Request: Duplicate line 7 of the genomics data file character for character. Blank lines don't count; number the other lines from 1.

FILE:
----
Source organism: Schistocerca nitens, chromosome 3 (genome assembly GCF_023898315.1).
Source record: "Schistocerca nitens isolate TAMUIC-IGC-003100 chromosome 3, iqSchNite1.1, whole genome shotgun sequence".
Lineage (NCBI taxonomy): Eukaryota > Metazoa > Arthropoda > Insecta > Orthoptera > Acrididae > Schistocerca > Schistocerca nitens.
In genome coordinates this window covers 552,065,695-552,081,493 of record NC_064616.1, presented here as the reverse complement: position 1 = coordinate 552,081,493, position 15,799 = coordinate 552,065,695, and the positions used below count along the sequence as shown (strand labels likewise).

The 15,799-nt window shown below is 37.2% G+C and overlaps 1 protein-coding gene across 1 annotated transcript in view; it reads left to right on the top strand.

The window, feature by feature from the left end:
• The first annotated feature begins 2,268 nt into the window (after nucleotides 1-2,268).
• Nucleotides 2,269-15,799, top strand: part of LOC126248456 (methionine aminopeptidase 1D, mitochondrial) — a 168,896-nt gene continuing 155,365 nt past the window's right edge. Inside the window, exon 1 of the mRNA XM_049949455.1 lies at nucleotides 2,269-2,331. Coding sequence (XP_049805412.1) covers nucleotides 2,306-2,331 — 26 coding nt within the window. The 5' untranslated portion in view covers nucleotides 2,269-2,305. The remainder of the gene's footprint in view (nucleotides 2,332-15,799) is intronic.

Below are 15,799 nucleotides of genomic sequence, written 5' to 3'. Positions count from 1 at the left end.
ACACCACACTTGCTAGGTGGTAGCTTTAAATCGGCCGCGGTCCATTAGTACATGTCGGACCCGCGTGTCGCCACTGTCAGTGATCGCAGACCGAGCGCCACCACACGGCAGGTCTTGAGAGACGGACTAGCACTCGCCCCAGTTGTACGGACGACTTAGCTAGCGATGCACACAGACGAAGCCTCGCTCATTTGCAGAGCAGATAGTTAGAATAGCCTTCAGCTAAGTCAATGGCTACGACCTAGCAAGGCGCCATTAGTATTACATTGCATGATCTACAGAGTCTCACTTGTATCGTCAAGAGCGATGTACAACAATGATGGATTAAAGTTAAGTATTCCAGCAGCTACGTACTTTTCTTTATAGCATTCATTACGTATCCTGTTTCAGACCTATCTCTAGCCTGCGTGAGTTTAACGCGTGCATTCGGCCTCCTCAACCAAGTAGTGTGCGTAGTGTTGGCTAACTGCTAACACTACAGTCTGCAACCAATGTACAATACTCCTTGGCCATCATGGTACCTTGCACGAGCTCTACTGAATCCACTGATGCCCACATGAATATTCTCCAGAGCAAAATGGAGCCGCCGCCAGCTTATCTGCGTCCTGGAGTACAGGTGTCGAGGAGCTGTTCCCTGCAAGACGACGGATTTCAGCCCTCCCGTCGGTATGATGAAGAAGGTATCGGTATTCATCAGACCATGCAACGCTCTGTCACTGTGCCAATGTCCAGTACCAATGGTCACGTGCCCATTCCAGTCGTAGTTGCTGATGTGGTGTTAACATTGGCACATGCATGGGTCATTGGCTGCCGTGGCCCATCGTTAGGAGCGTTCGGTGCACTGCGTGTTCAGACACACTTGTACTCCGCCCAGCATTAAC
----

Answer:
• The first annotated feature begins 2,268 nt into the window (after nucleotides 1-2,268).